Long before I ever had kids, I knew I wanted to be a stay at home mom. I wanted to homeschool my kids and be present for every minute of their lives.
When I found out I was expecting our first baby, it was very unexpected and definitely not perfect timing. We weren’t in the position financially for me to be able to stay home, but with some creative solutions and sacrifices, we were able to find a way for me to be a stay at home mom.
I thought the hard part was over. The baby would get here, my husband would go back to work, and I’d wake up early and make him these elaborate breakfasts and we’d have coffee together every morning.
I’d get up, get dressed, and do my hair and makeup even if I wasn’t going anywhere, just to make sure I still felt like a human being.
Then the baby got here and life slapped me across the face.
Elaborate breakfasts? Who was I kidding?! I can’t even cook!
Doing my hair and makeup just to stay home? I don’t even do that half the time to run to Walmart anymore and I’m pretty sure you can catch a glimpse of me on peopleofwalmart.com.
Motherhood threw some pretty unexpected wrenches into my plans, but the biggest one was just how hard it is to be a stay at home mom.
Yes, it’s difficult to find time to clean and cook, but that’s not the hard part that I’m talking about. The hardest part for me was feeling completely subhuman without a job. I didn’t have coworkers stopping by anymore to chat or laugh at my jokes. I had a tiny terrorist screaming at me for God only knows what as I scrambled to change his diaper, nurse him, and snuggle him only for him to keep screaming.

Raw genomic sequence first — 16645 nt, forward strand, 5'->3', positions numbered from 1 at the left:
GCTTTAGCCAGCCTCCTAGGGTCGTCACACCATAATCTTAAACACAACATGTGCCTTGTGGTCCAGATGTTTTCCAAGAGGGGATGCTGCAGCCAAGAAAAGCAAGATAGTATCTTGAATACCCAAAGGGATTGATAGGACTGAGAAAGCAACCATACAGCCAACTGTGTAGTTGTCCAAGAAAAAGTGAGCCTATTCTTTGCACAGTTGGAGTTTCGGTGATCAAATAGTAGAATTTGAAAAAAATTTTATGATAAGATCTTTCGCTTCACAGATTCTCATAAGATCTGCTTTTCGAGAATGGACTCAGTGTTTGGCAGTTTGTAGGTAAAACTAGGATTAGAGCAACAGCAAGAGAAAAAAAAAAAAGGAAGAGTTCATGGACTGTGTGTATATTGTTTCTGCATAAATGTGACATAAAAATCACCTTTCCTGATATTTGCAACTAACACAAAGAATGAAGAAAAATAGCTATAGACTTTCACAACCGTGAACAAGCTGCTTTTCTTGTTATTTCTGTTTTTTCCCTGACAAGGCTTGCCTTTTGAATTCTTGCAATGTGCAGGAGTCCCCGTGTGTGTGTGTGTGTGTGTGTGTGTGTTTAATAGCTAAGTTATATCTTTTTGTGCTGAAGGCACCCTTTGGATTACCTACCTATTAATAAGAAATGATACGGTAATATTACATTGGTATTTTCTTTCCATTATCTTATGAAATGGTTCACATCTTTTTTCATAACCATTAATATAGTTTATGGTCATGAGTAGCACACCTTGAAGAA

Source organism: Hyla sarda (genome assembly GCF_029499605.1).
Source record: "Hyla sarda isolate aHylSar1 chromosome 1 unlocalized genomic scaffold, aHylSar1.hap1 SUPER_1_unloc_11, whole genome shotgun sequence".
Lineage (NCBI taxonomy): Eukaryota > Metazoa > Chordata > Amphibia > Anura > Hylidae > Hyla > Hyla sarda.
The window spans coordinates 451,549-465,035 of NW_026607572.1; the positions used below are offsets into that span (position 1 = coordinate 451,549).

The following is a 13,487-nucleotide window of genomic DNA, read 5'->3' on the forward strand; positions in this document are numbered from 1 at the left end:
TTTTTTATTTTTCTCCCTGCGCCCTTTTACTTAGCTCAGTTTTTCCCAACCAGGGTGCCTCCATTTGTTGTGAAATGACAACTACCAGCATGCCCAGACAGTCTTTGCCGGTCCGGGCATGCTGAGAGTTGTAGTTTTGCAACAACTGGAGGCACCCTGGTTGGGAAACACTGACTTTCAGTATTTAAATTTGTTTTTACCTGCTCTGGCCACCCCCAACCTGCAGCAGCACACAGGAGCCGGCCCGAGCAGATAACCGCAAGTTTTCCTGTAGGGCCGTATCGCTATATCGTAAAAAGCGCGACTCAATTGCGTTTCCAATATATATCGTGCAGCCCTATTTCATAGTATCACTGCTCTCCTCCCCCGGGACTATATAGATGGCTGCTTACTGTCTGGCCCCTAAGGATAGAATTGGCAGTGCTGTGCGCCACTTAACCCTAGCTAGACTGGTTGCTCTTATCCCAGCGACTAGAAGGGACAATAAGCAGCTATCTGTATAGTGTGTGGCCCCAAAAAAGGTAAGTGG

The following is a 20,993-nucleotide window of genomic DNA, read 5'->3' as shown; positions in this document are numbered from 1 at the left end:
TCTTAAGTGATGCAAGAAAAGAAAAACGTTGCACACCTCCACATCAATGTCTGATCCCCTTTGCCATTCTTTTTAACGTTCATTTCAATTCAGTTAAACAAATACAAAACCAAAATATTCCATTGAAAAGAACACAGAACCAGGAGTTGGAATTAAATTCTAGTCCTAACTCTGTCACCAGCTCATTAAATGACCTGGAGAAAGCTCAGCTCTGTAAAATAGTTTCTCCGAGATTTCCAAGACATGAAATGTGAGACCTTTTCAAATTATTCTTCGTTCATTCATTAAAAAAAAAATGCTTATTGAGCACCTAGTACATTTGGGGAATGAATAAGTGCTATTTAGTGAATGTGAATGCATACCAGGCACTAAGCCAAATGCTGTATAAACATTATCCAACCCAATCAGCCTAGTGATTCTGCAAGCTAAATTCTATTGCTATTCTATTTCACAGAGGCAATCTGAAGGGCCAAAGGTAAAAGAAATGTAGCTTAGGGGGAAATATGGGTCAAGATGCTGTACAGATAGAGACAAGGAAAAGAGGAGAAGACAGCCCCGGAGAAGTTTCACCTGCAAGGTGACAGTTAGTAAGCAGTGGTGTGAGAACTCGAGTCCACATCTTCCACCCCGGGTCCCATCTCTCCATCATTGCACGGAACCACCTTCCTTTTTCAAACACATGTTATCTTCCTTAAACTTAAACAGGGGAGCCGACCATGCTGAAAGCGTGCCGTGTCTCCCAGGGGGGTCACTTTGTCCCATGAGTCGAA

Emotionally, my first few weeks and months of motherhood were pretty trying.
I wasn’t sleeping or eating, my husband took a job 7 hours away and we moved when our son was 5 weeks old. I had literally no one around that I knew. I was the first of my friends my own age to have a baby, so I didn’t really have anyone to commiserate with. Only one of my friends had a baby at the same time that I did, and she had already raised a little one so she knew what she was in for.
No one filled me in on quite how difficult this would be.
Moving 7 hours away only made me feel more isolated.
Finally, I reached out to a few friends who are older (and wiser) than me and told them I was at my wits end. Something needed to change.
One friend had moved to Australia for 4 years for her husband’s job. She said she forced herself to make friends with other moms at her kid’s school and that I needed to find my own people.
That sounds easy enough, but I wasn’t being forced to interact with anyone at my kid’s school because my kid was 5 weeks old and still sleeping 17 hours a day. (keyword – day. He slept during the day. Never at night).
I reached out to my doula and told her my situation. She said she had gone through the same thing and to look at www.meetup.com for mommy groups. She said she’d done the same thing and had to force herself to go to some meet ups. For some reason, the best piece of advice she gave me was “I was more nervous than if I was going on a first date, but I forced myself to go. Now, some of those people are my best friends.”
I love to talk and make people laugh, but forcing myself into social situations is definitely not one of my strong points. In fact, I completely avoid having to be in awkward social situations at all costs.
Despite my social anxiety, I looked up mommy groups in my area. I signed myself up for a stroller walk that I honestly thought I’d back out of, and didn’t tell my husband my plans until the day before. He knows how I am and I knew he’d try to push me into going. I didn’t want the pressure.
I went to one meet-up and I wasn’t the only new mom there! Other people with babies exactly my son’s age were there and were going through exactly what I was. It was such an eye-opening experience for me.